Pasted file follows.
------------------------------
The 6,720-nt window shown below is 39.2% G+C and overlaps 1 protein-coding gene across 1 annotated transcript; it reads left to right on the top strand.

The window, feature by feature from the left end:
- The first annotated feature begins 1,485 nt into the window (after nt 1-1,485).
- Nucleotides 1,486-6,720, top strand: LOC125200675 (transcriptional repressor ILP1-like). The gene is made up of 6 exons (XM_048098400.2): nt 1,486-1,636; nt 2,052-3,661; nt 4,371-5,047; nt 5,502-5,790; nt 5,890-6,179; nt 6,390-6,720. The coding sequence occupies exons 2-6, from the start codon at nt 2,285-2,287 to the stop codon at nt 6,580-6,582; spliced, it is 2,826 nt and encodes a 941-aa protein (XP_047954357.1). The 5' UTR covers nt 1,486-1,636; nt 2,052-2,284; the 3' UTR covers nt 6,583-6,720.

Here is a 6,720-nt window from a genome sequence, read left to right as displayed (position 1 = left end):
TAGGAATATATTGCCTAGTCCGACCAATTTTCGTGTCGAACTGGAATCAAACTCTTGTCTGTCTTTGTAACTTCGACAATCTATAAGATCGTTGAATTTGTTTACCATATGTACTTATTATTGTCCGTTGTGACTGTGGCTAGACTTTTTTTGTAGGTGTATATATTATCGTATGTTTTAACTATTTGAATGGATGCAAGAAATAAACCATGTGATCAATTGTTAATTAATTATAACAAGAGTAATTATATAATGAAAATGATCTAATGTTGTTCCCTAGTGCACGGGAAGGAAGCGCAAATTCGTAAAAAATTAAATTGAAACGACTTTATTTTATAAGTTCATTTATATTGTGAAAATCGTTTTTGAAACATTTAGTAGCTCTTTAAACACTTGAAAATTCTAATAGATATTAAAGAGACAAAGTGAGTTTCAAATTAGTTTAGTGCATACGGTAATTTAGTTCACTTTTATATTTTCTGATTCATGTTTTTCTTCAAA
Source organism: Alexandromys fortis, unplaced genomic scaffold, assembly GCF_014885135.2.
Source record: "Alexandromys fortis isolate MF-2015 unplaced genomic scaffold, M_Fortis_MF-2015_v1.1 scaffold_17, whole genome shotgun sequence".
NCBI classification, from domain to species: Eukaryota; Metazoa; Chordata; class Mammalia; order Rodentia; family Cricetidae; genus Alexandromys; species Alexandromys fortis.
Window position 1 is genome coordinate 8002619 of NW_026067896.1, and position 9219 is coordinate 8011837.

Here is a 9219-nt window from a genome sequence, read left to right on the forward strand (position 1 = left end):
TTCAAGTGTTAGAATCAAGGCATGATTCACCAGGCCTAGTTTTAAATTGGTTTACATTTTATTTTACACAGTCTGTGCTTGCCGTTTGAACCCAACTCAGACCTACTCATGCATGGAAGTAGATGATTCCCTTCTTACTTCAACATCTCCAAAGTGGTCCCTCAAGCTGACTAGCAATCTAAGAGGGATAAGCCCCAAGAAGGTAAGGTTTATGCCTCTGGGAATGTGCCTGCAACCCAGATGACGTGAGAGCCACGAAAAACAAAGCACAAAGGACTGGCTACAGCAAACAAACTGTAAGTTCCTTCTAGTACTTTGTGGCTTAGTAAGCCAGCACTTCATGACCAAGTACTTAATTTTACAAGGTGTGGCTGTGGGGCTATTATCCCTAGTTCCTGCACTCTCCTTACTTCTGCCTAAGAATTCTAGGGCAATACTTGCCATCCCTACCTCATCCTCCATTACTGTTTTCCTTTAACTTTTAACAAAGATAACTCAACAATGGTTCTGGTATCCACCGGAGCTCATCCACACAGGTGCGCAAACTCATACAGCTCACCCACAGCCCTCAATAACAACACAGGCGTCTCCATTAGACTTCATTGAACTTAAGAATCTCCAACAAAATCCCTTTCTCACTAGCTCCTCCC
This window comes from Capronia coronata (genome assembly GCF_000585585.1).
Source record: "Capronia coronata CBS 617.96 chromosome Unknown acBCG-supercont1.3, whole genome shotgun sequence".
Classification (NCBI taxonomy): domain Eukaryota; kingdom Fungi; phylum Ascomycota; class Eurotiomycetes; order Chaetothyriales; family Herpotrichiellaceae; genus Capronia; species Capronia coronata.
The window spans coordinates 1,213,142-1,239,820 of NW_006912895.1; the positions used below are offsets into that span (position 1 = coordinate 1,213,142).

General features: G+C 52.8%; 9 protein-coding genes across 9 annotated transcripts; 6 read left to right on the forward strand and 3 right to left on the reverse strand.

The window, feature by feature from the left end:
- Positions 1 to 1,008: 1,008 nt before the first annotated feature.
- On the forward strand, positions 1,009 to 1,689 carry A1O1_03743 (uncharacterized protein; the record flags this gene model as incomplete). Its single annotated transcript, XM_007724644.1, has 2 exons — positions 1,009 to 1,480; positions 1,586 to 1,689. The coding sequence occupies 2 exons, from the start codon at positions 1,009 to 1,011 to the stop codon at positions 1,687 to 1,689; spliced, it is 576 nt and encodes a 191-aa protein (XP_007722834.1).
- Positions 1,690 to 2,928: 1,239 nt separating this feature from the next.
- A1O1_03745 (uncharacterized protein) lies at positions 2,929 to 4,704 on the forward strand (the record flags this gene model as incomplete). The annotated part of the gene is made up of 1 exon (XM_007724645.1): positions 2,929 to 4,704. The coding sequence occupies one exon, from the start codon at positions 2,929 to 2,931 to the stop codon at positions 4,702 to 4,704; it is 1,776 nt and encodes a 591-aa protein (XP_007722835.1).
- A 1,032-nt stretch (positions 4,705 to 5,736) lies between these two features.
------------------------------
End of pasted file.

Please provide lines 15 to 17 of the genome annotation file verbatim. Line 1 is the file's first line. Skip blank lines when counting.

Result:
Classification (NCBI taxonomy): domain Eukaryota; kingdom Fungi; phylum Ascomycota; class Eurotiomycetes; order Chaetothyriales; family Herpotrichiellaceae; genus Capronia; species Capronia coronata.
The window spans coordinates 1,213,142-1,239,820 of NW_006912895.1; the positions used below are offsets into that span (position 1 = coordinate 1,213,142).

General features: G+C 52.8%; 9 protein-coding genes across 9 annotated transcripts; 6 read left to right on the forward strand and 3 right to left on the reverse strand.